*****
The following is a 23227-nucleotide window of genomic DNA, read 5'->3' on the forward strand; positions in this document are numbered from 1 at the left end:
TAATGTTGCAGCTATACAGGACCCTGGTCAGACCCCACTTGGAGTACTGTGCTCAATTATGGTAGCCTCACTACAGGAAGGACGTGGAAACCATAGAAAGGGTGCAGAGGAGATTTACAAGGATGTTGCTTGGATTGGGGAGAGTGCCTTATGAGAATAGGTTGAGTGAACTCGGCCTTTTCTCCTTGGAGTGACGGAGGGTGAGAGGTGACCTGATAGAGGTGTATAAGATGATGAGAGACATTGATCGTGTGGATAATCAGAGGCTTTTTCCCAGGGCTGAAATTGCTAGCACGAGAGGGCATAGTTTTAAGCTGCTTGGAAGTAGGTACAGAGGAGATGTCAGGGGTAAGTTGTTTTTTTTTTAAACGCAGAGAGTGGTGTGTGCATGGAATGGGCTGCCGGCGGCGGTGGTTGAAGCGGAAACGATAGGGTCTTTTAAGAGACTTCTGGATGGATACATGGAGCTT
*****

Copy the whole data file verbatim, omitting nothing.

The following is a 23227-nucleotide window of genomic DNA, read 5'->3' on the forward strand; positions in this document are numbered from 1 at the left end:
TAATGTTGCAGCTATACAGGACCCTGGTCAGACCCCACTTGGAGTACTGTGCTCAATTATGGTAGCCTCACTACAGGAAGGACGTGGAAACCATAGAAAGGGTGCAGAGGAGATTTACAAGGATGTTGCTTGGATTGGGGAGAGTGCCTTATGAGAATAGGTTGAGTGAACTCGGCCTTTTCTCCTTGGAGTGACGGAGGGTGAGAGGTGACCTGATAGAGGTGTATAAGATGATGAGAGACATTGATCGTGTGGATAATCAGAGGCTTTTTCCCAGGGCTGAAATTGCTAGCACGAGAGGGCATAGTTTTAAGCTGCTTGGAAGTAGGTACAGAGGAGATGTCAGGGGTAAGTTGTTTTTTTTTTAAACGCAGAGAGTGGTGTGTGCATGGAATGGGCTGCCGGCGGCGGTGGTTGAAGCGGAAACGATAGGGTCTTTTAAGAGACTTCTGGATGGATACATGGAGCTT